Kiefer Sutherland wasn’t reluctant about ‘Fundamentalist’

April 24, 2013

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Mira Nair’s film of the novel “The Reluctant Fundamentalist” isn’t about terrorism, Kiefer Sutherland observes, but about the reaction to terrorism – a very different thing.

“It’s what I was moved by when I read the material,” Sutherland, 46, says, relaxing in a conference room of a Union Square hotel in Manhattan. “My focus on 9/11 was on the victims – in the towers, in the planes – and all that loss.

“But I didn’t think of the profound ripple effect it had on people of the Muslim faith, on people of color – of the effect it had on them here and abroad. This script made me focus on the reaction – from suspending our own civil liberties to being able to get through that initial anger and deal with the specific problem, as opposed to just lashing out.”

In the film, Riz Ahmed plays Changez Khan, a Pakistani who goes to Princeton and rises quickly to become a Wall Street analyst, who is hired by Sutherland, as the head of a firm who spots Changez as a young man with a future. But that future starts to crumble after the events of Sept. 11, 2001, which doesn’t necessarily radicalize Changez so much as alter the way he is perceived in the U.S.

“I love the character Riz plays,” Sutherland notes. “He understands, he empathizes – hey, the kid is living the American dream. But if you keep telling someone that they’re something – even if they’re not that thing – eventually they’ll become that thing. In our reaction to 9/11, I think we alienated a lot of people who could have helped us deal with the real problem.

“When I read the script, I was really moved by it. I found the script unbelievably enlightening. I hope people who see the movie are as moved by it as I was by the material. Ideologically, it represented how I felt.”

It seems ironic to Sutherland, who spent 2001-10 starring on the counter-terrorism thriller “24” on TV, that no one so far in interviews has mentioned the show – with its explicit and melodramatic use of torture as a regular plot device. But Sutherland is ready when it is mentioned.

“My response is simple: For starters, we were shooting the first season of ‘24’ six months before 9/11 happened,” he says. “And ‘24’ was born out of a fantasy. We were trying to create a new format with which to tell a story. The torture sequences were a great dramatic device that gave the show a sense of urgency and dynamics. Whereas this film is a response to a reality. To me, the difference is night and day.”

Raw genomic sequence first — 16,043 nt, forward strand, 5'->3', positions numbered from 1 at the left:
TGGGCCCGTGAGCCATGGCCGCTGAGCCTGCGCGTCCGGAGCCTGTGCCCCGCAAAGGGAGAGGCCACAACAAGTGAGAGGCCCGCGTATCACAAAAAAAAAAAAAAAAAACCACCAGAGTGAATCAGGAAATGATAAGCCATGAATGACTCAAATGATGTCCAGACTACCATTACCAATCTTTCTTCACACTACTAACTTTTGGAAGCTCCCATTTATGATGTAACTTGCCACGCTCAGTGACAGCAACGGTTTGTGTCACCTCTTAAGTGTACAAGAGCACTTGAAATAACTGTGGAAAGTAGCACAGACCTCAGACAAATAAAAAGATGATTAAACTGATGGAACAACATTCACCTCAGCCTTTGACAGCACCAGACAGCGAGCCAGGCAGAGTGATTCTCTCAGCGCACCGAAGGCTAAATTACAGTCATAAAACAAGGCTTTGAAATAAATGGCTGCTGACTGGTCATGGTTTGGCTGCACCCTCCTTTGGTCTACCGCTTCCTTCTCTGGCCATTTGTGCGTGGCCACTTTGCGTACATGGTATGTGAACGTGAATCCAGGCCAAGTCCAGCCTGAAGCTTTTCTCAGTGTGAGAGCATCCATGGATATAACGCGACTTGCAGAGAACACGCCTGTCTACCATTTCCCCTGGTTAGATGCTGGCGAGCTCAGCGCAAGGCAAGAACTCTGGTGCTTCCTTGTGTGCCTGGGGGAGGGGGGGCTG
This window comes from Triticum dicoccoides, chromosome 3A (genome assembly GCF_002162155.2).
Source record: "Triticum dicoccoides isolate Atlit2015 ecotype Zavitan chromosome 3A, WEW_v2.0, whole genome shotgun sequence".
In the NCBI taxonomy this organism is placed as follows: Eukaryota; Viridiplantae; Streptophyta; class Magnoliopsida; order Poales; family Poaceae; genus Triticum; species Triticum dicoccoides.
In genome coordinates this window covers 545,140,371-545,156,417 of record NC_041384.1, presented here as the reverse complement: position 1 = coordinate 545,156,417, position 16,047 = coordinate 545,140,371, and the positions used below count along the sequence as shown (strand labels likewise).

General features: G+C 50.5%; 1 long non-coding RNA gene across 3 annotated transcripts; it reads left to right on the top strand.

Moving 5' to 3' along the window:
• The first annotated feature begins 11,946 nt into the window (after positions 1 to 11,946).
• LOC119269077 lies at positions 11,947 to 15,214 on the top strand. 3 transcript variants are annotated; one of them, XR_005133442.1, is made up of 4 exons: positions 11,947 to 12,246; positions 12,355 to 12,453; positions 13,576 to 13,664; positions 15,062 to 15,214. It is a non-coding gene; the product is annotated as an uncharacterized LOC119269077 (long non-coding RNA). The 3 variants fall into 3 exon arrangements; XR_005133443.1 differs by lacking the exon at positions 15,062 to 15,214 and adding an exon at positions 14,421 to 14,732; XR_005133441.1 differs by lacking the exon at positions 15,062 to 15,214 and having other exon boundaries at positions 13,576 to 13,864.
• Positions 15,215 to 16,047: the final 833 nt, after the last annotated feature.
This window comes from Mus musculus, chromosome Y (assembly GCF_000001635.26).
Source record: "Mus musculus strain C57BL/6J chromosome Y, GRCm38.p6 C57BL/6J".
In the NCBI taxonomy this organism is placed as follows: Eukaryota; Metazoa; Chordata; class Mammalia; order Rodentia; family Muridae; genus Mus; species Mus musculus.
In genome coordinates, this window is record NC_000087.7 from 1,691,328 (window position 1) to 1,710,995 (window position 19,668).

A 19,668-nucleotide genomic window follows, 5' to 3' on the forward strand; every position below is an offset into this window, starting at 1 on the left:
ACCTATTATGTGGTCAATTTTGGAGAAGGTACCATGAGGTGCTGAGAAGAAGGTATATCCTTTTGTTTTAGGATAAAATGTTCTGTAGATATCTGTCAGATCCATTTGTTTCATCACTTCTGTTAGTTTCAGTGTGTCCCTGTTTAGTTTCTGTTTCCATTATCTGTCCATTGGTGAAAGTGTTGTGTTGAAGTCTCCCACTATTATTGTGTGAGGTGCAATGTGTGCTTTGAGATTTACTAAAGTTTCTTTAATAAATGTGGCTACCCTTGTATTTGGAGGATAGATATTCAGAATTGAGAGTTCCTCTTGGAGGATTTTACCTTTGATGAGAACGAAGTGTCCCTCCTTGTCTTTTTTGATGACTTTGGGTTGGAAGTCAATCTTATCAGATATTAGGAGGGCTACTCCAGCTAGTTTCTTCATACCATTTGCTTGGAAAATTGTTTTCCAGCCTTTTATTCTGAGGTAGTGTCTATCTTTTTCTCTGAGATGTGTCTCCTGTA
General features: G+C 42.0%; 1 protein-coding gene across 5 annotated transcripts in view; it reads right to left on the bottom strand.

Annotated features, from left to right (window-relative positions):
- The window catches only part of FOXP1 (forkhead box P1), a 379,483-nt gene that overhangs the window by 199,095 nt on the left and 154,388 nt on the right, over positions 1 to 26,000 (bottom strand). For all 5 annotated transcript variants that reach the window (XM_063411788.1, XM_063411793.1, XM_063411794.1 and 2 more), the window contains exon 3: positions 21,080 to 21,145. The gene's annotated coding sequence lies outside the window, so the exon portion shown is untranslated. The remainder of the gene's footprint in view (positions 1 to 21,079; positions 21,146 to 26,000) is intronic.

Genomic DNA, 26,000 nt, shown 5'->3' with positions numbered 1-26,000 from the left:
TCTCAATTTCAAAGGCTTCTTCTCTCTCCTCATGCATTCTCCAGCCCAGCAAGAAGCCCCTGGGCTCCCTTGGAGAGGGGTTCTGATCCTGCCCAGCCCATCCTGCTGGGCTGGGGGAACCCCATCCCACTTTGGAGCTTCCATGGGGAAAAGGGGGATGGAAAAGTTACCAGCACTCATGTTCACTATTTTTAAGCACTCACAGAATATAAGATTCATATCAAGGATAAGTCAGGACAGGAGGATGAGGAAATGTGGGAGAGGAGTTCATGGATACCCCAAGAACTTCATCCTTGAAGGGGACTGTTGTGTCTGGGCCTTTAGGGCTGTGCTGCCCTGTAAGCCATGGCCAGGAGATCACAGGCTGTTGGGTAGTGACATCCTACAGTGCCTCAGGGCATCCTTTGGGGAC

Sutherland notes that a lot of reaction and opinions about terrorism following 9/11 were “born out of ignorance. That leads to prejudice and racism. It’s too easy to issue a blanket indictment of a group of people. If you take a minute to learn about the situation before you form an opinion, it helps. But that’s something we do – myself included.”

Since the end of “24,” for which he won both an Emmy and a Golden Globe, Sutherland has been working relatively steadily, doing a revival of “That Championship Season” on Broadway and, most recently, in the two seasons of the series “Touch.” While that show doesn’t look like it will be back for a third season, Sutherland says, “I had a great time. I really enjoyed the second season. I loved the pilot script and just decided that I’d rather do it than regret not doing it. I also like working. I seem to do better when I’m working than when I’m not.”

Currently filming “Pompeii” for director Paul W.S. Anderson, Sutherland also hopes to finally make a film with his father, Donald Sutherland, a western they plan to shoot in Calgary in August.

“It’s the first time we’re working together,” Sutherland says. “It’s one of those one-shot deals, where you want to find something that is going to be special. When Jane and Henry Fonda finally worked together, it was ‘On Golden Pond.’ You only get to do something like this once.”

He’d also like to do more theater, and has a particular interest in finding a new play to work on.

“I guess that’s partly my fault – I might not be on top of anybody’s list, when it comes to access to new material,” he says. “So I do revivals of ‘The Glass Menagerie’ (which he did in Canada with mother Shirley Douglas) and ‘That Championship Season.’ What I’d like to do now is find a new play I was excited about.”

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